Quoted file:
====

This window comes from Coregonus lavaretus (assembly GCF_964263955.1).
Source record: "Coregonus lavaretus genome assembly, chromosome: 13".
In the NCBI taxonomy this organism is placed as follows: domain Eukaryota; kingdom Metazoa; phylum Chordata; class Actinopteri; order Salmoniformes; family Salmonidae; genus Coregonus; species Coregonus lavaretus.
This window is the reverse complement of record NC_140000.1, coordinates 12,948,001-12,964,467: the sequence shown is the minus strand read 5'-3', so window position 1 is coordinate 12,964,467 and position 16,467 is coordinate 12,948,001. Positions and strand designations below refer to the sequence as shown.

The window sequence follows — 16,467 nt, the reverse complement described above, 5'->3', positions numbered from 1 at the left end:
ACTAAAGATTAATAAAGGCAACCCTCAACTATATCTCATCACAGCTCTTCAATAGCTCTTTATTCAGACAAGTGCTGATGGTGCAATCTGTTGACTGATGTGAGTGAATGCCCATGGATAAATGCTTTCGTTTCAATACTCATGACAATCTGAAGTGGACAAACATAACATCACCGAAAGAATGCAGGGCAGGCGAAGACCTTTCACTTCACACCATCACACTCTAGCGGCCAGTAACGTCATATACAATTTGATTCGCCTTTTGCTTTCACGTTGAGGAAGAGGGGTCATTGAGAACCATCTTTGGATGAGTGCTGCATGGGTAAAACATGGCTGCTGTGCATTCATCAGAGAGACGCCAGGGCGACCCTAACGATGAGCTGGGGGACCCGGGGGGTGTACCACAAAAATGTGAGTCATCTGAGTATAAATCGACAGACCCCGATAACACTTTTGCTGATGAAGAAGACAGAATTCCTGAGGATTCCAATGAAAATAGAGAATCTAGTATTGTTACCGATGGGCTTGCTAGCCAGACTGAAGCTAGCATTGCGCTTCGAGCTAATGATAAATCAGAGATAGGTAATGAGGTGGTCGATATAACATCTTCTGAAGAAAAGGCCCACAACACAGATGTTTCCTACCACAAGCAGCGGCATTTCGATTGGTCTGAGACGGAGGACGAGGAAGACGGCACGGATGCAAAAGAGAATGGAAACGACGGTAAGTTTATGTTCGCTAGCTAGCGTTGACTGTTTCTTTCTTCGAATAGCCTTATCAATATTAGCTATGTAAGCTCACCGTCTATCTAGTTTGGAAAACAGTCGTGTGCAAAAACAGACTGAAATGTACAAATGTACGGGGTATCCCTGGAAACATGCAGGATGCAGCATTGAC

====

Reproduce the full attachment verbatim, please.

This window comes from Coregonus lavaretus (assembly GCF_964263955.1).
Source record: "Coregonus lavaretus genome assembly, chromosome: 13".
In the NCBI taxonomy this organism is placed as follows: domain Eukaryota; kingdom Metazoa; phylum Chordata; class Actinopteri; order Salmoniformes; family Salmonidae; genus Coregonus; species Coregonus lavaretus.
This window is the reverse complement of record NC_140000.1, coordinates 12,948,001-12,964,467: the sequence shown is the minus strand read 5'-3', so window position 1 is coordinate 12,964,467 and position 16,467 is coordinate 12,948,001. Positions and strand designations below refer to the sequence as shown.

The window sequence follows — 16,467 nt, the reverse complement described above, 5'->3', positions numbered from 1 at the left end:
ACTAAAGATTAATAAAGGCAACCCTCAACTATATCTCATCACAGCTCTTCAATAGCTCTTTATTCAGACAAGTGCTGATGGTGCAATCTGTTGACTGATGTGAGTGAATGCCCATGGATAAATGCTTTCGTTTCAATACTCATGACAATCTGAAGTGGACAAACATAACATCACCGAAAGAATGCAGGGCAGGCGAAGACCTTTCACTTCACACCATCACACTCTAGCGGCCAGTAACGTCATATACAATTTGATTCGCCTTTTGCTTTCACGTTGAGGAAGAGGGGTCATTGAGAACCATCTTTGGATGAGTGCTGCATGGGTAAAACATGGCTGCTGTGCATTCATCAGAGAGACGCCAGGGCGACCCTAACGATGAGCTGGGGGACCCGGGGGGTGTACCACAAAAATGTGAGTCATCTGAGTATAAATCGACAGACCCCGATAACACTTTTGCTGATGAAGAAGACAGAATTCCTGAGGATTCCAATGAAAATAGAGAATCTAGTATTGTTACCGATGGGCTTGCTAGCCAGACTGAAGCTAGCATTGCGCTTCGAGCTAATGATAAATCAGAGATAGGTAATGAGGTGGTCGATATAACATCTTCTGAAGAAAAGGCCCACAACACAGATGTTTCCTACCACAAGCAGCGGCATTTCGATTGGTCTGAGACGGAGGACGAGGAAGACGGCACGGATGCAAAAGAGAATGGAAACGACGGTAAGTTTATGTTCGCTAGCTAGCGTTGACTGTTTCTTTCTTCGAATAGCCTTATCAATATTAGCTATGTAAGCTCACCGTCTATCTAGTTTGGAAAACAGTCGTGTGCAAAAACAGACTGAAATGTACAAATGTACGGGGTATCCCTGGAAACATGCAGGATGCAGCATTGAC